The hack marks one of the largest thefts in bitcoin’s short history and follows a separate alleged theft of an estimated $60 million worth of ethereum, a rival virtual currency, in June. In 2014, investor confidence in bitcoin also was dented by another larger cybersecurity breach, at the Japanese exchange Mt. Gox.

Hacking and thefts of investor property stand as two of the biggest issues that may prevent the fast-growing digital currency from gaining more widespread use. Bitcoin trades on an open ledger known as the blockchain that has excited technologists for its ability to cut out expensive layers of bureaucracy in various areas of commerce.

But securing the bitcoin trading platform has proved elusive. Tuesday, Bitfinex acknowledged the latest theft in a statement on its website and said it was halting all trading on Bitfinex as well as the deposits and withdrawals of digital tokens.

“The theft is being reported to—and we are co-operating with—law enforcement,” the statement said. “We are deeply concerned about this issue and we are committing every resource to try to resolve it.”

Zane Tackett, Bitfinex’s director of community and product development, confirmed that 119,756 bitcoins were stolen and said the company knows “exactly how relevant systems were compromised.” At Tuesday’s value, the amount of bitcoin stolen was worth about $65 million. Mr. Tackett said the company is working with law enforcement and analytics companies to try to track down the stolen coins and is working to get its platform back up so customers can check their accounts.

It wasn’t clear what percentage of Bitfinex’s overall assets were stolen or whether or not the company had adequate insurance to cover the theft.

“We are investigating the breach to determine what happened, but we know that some of our users have had their bitcoins stolen,” the statement added. “We are undertaking a review to determine which users have been affected by the breach. While we conduct this initial investigation and secure our environment, bitfinex.com will be taken down and the maintenance page will be left up.”

In 2014, the Tokyo-based exchange Mt. Gox collapsed after a yearslong series of attacks resulted in the theft of about 850,000 bitcoins, at the time worth about $450 million. About 200,000 were later recovered. In June, Mt. Gox Chief Executive Mark Karpales was released from a Japanese prison on bail, after serving 10 months. The company’s liquidation is ongoing.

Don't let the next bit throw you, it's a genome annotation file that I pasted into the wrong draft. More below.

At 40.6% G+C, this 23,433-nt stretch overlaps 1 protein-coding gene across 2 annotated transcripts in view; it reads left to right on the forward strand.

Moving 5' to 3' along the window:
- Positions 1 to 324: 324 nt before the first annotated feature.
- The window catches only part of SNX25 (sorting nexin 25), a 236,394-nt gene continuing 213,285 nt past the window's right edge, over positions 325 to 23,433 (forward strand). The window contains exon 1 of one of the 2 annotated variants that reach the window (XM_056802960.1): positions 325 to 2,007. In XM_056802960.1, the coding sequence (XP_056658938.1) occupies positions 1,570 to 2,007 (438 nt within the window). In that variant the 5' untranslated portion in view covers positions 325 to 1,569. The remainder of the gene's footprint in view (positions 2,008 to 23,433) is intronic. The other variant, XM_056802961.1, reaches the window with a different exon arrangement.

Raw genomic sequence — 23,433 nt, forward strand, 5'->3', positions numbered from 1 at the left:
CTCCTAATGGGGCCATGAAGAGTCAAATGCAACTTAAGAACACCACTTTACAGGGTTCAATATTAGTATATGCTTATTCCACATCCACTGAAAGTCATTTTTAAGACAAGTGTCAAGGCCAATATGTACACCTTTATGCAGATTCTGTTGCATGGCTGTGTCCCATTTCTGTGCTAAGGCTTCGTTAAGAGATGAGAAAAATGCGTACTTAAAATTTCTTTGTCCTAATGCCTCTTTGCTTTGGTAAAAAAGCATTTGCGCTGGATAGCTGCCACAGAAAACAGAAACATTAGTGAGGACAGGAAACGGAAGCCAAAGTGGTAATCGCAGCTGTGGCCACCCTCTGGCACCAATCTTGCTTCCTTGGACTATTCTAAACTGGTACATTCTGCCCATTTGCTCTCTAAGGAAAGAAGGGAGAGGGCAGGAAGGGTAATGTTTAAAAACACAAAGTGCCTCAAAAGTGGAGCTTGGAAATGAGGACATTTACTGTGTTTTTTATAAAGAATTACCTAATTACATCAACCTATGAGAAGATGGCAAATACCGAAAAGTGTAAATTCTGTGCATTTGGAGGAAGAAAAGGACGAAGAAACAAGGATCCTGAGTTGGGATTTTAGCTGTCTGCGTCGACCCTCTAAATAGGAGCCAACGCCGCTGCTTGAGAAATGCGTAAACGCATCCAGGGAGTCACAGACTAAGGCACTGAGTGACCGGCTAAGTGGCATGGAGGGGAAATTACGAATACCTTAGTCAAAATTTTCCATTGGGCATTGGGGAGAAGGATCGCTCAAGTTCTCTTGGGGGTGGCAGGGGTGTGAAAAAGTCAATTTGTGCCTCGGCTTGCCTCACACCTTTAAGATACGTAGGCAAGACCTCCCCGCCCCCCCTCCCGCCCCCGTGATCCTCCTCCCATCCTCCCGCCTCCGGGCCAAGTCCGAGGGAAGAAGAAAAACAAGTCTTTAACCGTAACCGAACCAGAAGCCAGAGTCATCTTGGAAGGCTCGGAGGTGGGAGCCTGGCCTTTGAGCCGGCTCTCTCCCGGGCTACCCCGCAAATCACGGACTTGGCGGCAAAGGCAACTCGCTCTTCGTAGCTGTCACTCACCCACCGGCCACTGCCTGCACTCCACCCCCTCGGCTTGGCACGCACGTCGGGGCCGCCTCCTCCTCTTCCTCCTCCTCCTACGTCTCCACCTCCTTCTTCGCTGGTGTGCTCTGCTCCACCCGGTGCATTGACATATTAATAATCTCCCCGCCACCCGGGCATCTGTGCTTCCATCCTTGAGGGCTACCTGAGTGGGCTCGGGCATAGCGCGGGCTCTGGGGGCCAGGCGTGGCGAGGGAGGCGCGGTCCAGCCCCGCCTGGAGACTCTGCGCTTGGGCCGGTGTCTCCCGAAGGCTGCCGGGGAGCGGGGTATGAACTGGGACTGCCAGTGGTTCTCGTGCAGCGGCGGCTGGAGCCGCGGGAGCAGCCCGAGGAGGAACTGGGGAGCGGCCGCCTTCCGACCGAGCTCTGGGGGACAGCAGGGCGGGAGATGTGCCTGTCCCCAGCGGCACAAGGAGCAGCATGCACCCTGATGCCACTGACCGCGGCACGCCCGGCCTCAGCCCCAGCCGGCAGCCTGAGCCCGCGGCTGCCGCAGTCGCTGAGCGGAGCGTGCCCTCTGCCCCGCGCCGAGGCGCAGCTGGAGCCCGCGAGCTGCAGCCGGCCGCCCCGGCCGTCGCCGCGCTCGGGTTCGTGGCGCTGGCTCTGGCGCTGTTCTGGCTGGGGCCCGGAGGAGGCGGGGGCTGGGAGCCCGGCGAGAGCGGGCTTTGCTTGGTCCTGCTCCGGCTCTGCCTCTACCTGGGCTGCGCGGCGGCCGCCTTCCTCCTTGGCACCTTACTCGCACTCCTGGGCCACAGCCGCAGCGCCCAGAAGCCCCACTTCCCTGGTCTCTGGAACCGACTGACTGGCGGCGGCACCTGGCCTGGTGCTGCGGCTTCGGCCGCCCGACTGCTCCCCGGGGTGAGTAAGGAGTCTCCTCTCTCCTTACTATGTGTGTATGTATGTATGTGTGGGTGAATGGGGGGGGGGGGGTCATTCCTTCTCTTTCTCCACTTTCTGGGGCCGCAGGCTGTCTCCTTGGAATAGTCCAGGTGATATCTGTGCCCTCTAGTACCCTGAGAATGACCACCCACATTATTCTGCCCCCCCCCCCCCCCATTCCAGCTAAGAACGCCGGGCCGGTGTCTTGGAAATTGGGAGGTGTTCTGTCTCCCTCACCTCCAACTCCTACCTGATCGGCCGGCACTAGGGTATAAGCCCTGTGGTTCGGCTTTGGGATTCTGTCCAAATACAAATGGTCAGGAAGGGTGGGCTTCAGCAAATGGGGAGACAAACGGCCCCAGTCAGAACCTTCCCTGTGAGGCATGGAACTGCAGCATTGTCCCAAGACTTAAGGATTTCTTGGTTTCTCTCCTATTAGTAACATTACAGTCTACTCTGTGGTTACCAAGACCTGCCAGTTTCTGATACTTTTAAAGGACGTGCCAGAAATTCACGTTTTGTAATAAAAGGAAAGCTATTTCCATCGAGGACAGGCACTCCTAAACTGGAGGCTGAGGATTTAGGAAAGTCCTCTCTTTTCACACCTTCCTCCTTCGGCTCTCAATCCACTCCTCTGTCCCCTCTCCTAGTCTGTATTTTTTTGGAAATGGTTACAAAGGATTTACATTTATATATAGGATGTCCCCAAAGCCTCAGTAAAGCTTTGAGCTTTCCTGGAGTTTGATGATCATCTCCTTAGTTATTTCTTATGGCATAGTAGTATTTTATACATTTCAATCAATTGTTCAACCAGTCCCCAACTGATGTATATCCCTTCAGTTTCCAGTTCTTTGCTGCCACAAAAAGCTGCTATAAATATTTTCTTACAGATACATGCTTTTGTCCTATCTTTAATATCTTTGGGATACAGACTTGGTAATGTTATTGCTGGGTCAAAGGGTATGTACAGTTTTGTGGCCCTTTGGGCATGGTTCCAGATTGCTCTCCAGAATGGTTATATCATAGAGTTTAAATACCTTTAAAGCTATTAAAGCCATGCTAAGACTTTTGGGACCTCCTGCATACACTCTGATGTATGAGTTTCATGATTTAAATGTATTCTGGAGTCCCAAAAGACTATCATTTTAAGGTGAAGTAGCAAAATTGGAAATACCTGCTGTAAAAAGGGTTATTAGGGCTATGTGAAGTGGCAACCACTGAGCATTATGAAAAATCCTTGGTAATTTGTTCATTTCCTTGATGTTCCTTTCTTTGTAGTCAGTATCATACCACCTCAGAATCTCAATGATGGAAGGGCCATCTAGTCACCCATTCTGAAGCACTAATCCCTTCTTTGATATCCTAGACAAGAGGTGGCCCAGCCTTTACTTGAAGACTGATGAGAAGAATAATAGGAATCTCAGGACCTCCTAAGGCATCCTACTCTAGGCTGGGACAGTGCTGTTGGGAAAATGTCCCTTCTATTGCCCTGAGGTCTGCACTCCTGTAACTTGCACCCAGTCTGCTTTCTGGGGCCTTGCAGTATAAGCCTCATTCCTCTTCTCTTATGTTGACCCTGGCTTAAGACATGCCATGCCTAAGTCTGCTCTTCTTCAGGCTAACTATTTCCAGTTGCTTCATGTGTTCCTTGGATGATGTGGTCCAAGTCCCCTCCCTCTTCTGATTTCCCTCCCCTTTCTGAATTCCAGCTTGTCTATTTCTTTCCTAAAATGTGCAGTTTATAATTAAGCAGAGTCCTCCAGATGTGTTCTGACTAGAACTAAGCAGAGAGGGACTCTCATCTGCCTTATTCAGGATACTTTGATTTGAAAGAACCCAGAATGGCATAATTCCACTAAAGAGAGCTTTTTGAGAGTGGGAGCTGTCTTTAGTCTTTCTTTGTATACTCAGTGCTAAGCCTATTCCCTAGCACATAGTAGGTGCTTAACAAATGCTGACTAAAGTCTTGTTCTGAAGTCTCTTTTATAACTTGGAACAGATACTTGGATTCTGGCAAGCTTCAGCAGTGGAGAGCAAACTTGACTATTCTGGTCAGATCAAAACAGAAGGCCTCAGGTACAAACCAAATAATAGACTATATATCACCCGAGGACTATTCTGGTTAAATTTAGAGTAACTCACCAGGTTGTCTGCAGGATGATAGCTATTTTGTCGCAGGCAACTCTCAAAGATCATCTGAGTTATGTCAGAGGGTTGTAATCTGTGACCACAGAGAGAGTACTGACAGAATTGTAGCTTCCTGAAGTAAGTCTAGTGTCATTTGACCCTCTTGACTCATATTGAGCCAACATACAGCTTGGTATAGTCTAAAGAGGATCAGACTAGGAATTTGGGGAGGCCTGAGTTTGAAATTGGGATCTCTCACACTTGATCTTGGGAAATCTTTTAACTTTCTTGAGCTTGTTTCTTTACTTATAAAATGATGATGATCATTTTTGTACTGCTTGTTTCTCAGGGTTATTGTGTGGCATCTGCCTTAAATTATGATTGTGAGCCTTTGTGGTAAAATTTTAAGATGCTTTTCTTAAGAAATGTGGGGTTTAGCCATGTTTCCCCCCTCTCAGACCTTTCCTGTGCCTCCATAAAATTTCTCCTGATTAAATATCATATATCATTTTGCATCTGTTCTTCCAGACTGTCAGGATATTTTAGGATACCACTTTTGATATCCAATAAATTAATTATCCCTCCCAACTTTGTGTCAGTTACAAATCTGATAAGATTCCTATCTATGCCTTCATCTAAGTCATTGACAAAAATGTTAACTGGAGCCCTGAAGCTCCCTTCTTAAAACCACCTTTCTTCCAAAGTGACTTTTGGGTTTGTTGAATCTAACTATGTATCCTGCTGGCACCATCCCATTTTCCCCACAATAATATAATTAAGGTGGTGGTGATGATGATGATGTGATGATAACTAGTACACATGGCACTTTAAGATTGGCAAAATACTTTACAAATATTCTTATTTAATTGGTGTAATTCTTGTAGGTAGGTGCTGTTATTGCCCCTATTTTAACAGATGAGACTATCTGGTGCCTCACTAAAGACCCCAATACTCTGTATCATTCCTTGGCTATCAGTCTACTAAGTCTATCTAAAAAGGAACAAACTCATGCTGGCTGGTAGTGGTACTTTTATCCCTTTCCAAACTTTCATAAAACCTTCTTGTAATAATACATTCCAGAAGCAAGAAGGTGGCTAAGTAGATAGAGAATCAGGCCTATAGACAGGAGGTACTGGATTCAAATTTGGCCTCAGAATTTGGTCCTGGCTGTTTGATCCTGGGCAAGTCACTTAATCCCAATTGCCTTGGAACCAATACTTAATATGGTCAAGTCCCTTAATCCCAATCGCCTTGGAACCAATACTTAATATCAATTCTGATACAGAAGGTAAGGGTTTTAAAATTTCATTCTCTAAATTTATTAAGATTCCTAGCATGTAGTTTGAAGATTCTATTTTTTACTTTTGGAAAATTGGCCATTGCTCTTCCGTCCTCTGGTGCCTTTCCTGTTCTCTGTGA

Bitcoin rallied earlier this year but had been selling off lately after an anticipated event known as a “halving” in early July lowered the subsidy paid to bitcoin miners supporting the network.

In 2015, Bitfinex switched to a system protected by what is known as “multiple signature” security, a feature that requires multiple “keys” to access bitcoin in a virtual wallet, and keeps the customers’ money in separate accounts, rather than pooling them into one larger account.

The exchange was fined $75,000 by the U.S. Commodity Futures Trading Commission in June for offering illegal off-exchange commodity transactions financed in bitcoin and other cryptocurrencies and for failing to register as a futures commission merchant. The CFTC said at the time that Bitfinex cooperated with its investigation and voluntarily made changes to its business practices to comply with regulations.

– The Wall Street Journal BY PAUL VIGNA AND GREGOR STUART HUNTER

Bitcoin worth US$72 mil stolen from Bitfinex exchange in Hong Kong


A Bitcoin (virtual currency) paper wallet with QR codes and a coin are seen in an illustration picture taken at La Maison du Bitcoin in Paris, France, May 27, 2015.
Reuters/Benoit Tessier/File Photo

HONG KONG (Aug 3): Nearly 120,000 units of digital currency bitcoin worth about US$72 million was stolen from the exchange platform Bitfinex in Hong Kong, rattling the global bitcoin community in the second-biggest security breach ever of such an exchange.

Bitfinex is the world’s largest dollar-based exchange for bitcoin, and is known in the digital currency community for having deep liquidity in the US dollar/bitcoin currency pair.

Zane Tackett, Director of Community & Product Development for Bitfinex, told Reuters on Wednesday that 119,756 bitcoin had been stolen from users’ accounts and that the exchange had not yet decided how to address customer losses.

“The bitcoin was stolen from users’ segregated wallets,” he said.

The company said it had reported the theft to law enforcement and was cooperating with top blockchain analytic companies to track the stolen coins.